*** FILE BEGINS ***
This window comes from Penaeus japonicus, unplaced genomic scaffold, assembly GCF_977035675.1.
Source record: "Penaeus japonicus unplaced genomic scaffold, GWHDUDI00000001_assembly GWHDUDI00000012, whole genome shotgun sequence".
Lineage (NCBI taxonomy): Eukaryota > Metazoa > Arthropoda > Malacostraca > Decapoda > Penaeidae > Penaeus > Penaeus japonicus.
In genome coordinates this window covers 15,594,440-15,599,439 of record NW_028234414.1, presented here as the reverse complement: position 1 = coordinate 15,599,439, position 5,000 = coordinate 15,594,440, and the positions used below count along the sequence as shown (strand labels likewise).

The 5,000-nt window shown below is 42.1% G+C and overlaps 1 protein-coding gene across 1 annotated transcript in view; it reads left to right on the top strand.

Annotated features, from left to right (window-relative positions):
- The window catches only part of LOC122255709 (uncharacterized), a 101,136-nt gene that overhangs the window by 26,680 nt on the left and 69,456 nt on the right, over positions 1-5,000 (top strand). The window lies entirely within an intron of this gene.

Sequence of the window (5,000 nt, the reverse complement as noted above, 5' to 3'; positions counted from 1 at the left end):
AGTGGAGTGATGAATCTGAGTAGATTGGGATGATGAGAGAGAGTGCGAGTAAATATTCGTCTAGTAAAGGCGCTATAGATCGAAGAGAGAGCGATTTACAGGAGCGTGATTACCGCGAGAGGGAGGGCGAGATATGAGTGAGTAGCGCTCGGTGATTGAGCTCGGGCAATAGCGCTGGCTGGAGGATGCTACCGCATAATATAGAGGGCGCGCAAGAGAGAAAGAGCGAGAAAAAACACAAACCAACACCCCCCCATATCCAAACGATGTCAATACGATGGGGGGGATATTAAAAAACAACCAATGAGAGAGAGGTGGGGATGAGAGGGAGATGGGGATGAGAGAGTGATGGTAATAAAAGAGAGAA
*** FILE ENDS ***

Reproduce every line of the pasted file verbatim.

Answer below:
This window comes from Penaeus japonicus, unplaced genomic scaffold, assembly GCF_977035675.1.
Source record: "Penaeus japonicus unplaced genomic scaffold, GWHDUDI00000001_assembly GWHDUDI00000012, whole genome shotgun sequence".
Lineage (NCBI taxonomy): Eukaryota > Metazoa > Arthropoda > Malacostraca > Decapoda > Penaeidae > Penaeus > Penaeus japonicus.
In genome coordinates this window covers 15,594,440-15,599,439 of record NW_028234414.1, presented here as the reverse complement: position 1 = coordinate 15,599,439, position 5,000 = coordinate 15,594,440, and the positions used below count along the sequence as shown (strand labels likewise).

The 5,000-nt window shown below is 42.1% G+C and overlaps 1 protein-coding gene across 1 annotated transcript in view; it reads left to right on the top strand.

Annotated features, from left to right (window-relative positions):
- The window catches only part of LOC122255709 (uncharacterized), a 101,136-nt gene that overhangs the window by 26,680 nt on the left and 69,456 nt on the right, over positions 1-5,000 (top strand). The window lies entirely within an intron of this gene.

Sequence of the window (5,000 nt, the reverse complement as noted above, 5' to 3'; positions counted from 1 at the left end):
AGTGGAGTGATGAATCTGAGTAGATTGGGATGATGAGAGAGAGTGCGAGTAAATATTCGTCTAGTAAAGGCGCTATAGATCGAAGAGAGAGCGATTTACAGGAGCGTGATTACCGCGAGAGGGAGGGCGAGATATGAGTGAGTAGCGCTCGGTGATTGAGCTCGGGCAATAGCGCTGGCTGGAGGATGCTACCGCATAATATAGAGGGCGCGCAAGAGAGAAAGAGCGAGAAAAAACACAAACCAACACCCCCCCATATCCAAACGATGTCAATACGATGGGGGGGATATTAAAAAACAACCAATGAGAGAGAGGTGGGGATGAGAGGGAGATGGGGATGAGAGAGTGATGGTAATAAAAGAGAGAA